SAN JOSE – As Costa Rica's future president cast his ballot at a school in the capital, a young woman stood on the sidewalk outside shouting, “Harasser!”
She was surrounded and drowned out by Rodrigo Chaves’ supporters, but stood her ground, a purple handkerchief that read, “For our right to decide” tied around her neck. Chaves ignored her if he noticed at all.
The heckling was a public display of concerns held by some Costa Rican women about the conservative economist who won Sunday's election and will take office May 8.
In socially conservative Central America, Costa Rica has shown signs of more progressive tendencies in recent years. Abortion remains illegal except in cases where the mother’s life or health is at risk, but two years ago it became the first country to legalize same-sex marriage.
Chaves has drawn women’s ire because the World Bank found that he sexually harassed various women while he was employed there. Ultimately, he was sanctioned for misconduct, demoted and pushed out. He has continually denied the allegations and misstated the actions taken against him.
That history was highlighted repeatedly by his opponent, Jose María Figueres, during a bruising two months between the first round of voting and Sunday’s runoff.
Figueres, however, was seen as the face of a disliked political establishment and was fighting allegations of corruption, leaving Costa Ricans with two unappetizing choices.
Montserrat Sagot, a feminist and sociologist at the University of Costa Rica, said she worried about the message sent by Chaves’ election despite his record of harassment.
She noted that polling indicated that Chaves’ conduct toward women was not relevant for 45% of people when they voted.
“In the experience of other countries like the United States, electing a person like Chaves or (Donald) Trump legitimizes sexual violence against women,” Sagot said.
Sagot also expressed concern that Chaves’ government could threaten progress made on women’s rights.
“It’s very concerning that Chaves has said that he’s going to review the technical standard for abortion, the standard for in-vitro fertilization,” Sagot said. “That’s worrisome because they are standards that have been imposed by the Inter-American System of Human Rights and could cause us problems before the Inter-American Court.”
In a March 29 poll conducted by the Center for Political Research and Studies at the University of Costa Rica, 34% of those who indicated they would vote for Chaves were women, while 42% of those planning to vote for Figueres were women. The intention of male voters was the inverse, with far more saying they planned to vote for Chaves. The survey of 1,019 Costa Ricans was conducted via cellphone March 24, 25 and 28. It had a margin of error of plus or minus three percentage points.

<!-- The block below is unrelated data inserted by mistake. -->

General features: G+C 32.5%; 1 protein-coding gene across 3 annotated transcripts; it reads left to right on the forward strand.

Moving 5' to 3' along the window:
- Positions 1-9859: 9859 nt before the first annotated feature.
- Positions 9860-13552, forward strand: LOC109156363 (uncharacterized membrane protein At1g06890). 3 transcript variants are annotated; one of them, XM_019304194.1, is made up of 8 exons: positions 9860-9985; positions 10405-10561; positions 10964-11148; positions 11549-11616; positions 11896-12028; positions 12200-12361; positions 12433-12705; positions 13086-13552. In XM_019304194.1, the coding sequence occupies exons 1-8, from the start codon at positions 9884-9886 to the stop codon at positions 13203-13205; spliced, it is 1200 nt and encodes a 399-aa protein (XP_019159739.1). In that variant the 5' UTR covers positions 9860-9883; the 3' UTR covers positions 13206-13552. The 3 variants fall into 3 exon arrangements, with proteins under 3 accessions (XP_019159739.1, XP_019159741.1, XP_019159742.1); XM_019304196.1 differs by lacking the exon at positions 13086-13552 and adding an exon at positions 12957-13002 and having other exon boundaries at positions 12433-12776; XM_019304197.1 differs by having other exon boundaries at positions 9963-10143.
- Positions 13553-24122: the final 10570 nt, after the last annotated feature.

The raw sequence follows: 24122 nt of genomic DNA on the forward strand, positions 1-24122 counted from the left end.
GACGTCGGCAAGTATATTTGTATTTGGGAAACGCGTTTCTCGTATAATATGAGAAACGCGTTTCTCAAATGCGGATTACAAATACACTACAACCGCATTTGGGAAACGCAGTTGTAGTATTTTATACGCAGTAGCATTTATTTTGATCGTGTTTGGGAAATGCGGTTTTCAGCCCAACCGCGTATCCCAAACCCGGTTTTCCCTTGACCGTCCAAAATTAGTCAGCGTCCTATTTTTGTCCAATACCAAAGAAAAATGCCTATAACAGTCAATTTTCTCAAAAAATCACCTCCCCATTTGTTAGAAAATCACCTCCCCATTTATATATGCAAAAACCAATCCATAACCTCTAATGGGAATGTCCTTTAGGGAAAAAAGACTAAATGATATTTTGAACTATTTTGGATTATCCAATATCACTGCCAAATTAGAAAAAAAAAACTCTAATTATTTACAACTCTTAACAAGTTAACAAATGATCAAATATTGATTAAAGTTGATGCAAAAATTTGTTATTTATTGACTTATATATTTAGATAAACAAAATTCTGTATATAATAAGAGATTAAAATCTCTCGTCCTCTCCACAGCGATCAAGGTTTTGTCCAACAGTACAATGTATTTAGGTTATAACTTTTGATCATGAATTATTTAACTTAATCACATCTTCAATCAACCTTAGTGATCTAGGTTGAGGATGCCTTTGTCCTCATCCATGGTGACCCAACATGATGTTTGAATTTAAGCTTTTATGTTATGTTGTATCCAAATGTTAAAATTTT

There has not been a breakdown by gender of Sunday's voting results.
Mayra Bonilla, a 33-year-old stylist exiting a supermarket Tuesday in San Jose, said it was an “embarrassment” having a president accused of harassment. “You don’t feel safe in the street because they say all kinds of vulgarities to you,” Bonilla said. “We can’t walk alone and now the harassers see that they can be president. This election made me really sad.”
Chaves would not be the first Costa Rican president to face such allegations.
Former two-term President Oscar Arias, a Nobel peace laureate, was accused of sexual misconduct by multiple women in 2019. Arias denied the allegations. In 2020, two women withdrew their complaints without explaining why.
Chaves has brushed the allegations aside as cultural misunderstandings. At a news conference Monday, he said he would not discuss the cases further.
The World Bank’s administrative tribunal last year noted that an internal investigation found that from 2008 to 2013, Chaves leered at, made unwelcome comments about physical appearance, repeated sexual innuendo and made unwelcome sexual advances toward multiple bank employees. Those details were repeated by the bank’s human resources department in a letter to Chaves, but it decided to sanction him for misconduct rather than sexual harassment.
“The facts of the present case indicate that (Chaves’) conduct was sexual in nature and that he knew or should have known that his conduct was unwelcome,” the tribunal wrote. The tribunal also noted that in the proceedings, the bank’s current vice president for human resources said in testimony “that the undisputed facts legally amount to sexual harassment.”
Chaves has called for unity after the election and expressed a desire to address corruption and inequality. He acknowledged Monday that much of his support had come from people of few resources and he has said a top priority is lowering the cost of living, targeting electricity and gasoline. He also wants to thin government bureaucracy to promote job creation.
He cast himself as an outsider, despite having served as finance minister for six months in the outgoing government of Carlos Alvarado. His relatively new Social Democratic Progress Party had never won public office and he is fond of reminding people that he is the son of a bodyguard for former President José Figueres Ferrer, the father of the man he defeated Sunday.
So far, Chaves has struck a more conciliatory tone than the combative one he displayed during the campaign.
Political analyst Francisco Barahona said that’s necessary, noting that Chaves' party will control only 10 of the 57 seats in the new congress.
“This month he has to have success with the opposition parties and try to honor more than one campaign promise,” Barahona said. The challenge will be overcoming the rather authoritarian character he showed during the campaign to find a way to negotiate with not only the political opposition but with the technocrats he’s placing in his cabinet, Barahona added.